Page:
What is EPR?
by Joshua Martin at 07:39 in Circular Economy, Environmental, Packaging
Introducing a 5-part mini-blog series, dedicated to helping you understand what EPR (Extended Producer Responsibility) is, where it came from and how best to comply.
What is EPR? A brief guide and history of extended producer responsibility.
As a business owner, you may be wondering how the new regulations on plastic packaging will affect your operations and costs. In this blog post, we will explain what Extended Producer Responsibility (EPR) is, and how it applies to plastic packaging in Europe, alongside the plastic packaging taxes in the UK and Spain.
EPR is a policy approach that makes producers responsible for the environmental impacts of their products throughout their life cycle, including end-of-life management. EPR aims to incentivize producers to design products that are more durable, reusable, recyclable, and less wasteful. EPR also shifts the financial burden of waste management from taxpayers to producers, who must pay fees or take back their products for recycling or disposal.
You have been made aware that you need to report data to an EPR scheme – but you have no idea what this is or where to start.
Extended Producer Responsibility is not new and has a history dating back to the 1990s. Starting in central Europe and covering three core areas of waste packaging, waste electronics and batteries – it has since spread worldwide with a scope that has broadened to include more diverse reporting requirements such as textiles, sports goods, plastics, and paints!
Extended Producer Responsibility aims to fund recycling and waste management, which governments do by charging a levy to companies that bring products to market, thus shifting the responsibility of managing the end-of-life of a product to the producer.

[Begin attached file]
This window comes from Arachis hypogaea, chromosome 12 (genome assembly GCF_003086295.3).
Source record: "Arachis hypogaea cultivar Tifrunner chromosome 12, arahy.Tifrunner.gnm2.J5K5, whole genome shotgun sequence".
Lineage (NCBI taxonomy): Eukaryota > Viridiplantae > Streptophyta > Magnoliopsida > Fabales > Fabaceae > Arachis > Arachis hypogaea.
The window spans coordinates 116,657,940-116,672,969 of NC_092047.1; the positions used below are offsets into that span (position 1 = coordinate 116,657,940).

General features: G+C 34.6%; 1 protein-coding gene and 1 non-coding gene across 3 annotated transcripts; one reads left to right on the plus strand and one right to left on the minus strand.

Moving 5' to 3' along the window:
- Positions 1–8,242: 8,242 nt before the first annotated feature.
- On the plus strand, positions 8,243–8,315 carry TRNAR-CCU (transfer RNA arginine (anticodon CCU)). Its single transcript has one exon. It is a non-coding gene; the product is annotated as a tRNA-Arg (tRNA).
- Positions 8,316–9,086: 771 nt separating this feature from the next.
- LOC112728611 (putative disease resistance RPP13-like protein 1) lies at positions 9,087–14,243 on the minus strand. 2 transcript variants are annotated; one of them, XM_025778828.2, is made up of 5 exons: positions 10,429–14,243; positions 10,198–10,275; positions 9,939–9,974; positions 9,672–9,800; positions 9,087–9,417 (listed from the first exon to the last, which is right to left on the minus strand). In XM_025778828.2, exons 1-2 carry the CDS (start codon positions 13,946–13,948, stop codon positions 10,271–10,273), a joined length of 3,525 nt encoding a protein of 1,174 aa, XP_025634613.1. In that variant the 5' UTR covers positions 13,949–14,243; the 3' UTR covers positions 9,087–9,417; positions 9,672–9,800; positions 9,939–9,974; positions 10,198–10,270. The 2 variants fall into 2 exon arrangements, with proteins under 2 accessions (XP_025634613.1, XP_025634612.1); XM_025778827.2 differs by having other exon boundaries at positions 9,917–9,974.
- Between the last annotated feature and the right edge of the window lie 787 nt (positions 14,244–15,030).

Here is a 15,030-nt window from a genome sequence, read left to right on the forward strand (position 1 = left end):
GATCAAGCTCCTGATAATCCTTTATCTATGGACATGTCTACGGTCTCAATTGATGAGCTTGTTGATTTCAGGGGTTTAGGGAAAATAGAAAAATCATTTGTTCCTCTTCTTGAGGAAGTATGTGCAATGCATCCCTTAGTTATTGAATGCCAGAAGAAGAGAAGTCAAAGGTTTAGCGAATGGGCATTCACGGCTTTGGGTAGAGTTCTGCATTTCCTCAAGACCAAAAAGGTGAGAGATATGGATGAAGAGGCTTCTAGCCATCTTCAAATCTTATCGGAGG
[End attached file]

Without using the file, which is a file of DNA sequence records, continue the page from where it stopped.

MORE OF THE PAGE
Within the EU, there are set targets regarding recycling/reuse/reduction that Member States must meet, however, they do not specify how a country meets those targets – which is why each country has a unique way of managing EPR. You will find that there are wide variances between reporting requirements, fees, timetables, and thresholds, and these can and do change frequently.
Looking worldwide, EPR principles have been implemented in many countries like EU schemes. Most recently, we see the emergence of EPR within the US – this will be implemented on a state basis, and mirroring the EU, we will see little harmonisation regarding reporting requirements.
For many EPR schemes, how much waste you bring into a country will determine if you are eligible to submit your data – therefore it is important that you have a system to effectively monitor your sales and product data.
In addition to EPR schemes, some countries have introduced or are planning to introduce plastic packaging taxes to further reduce plastic waste and encourage a circular economy. For example, the UK operates a tax on plastic packaging that contains less than 30% recycled content, which came into effect in April 2022. Similarly, Spain has introduced a tax on non-reusable plastic packaging, which came into force in January 2023.
Lorax EPI can assist you from the very start of the process – walking you through the first EPR steps and being on hand to help with compliance assessments and data benchmarking work. For more information contact us below.
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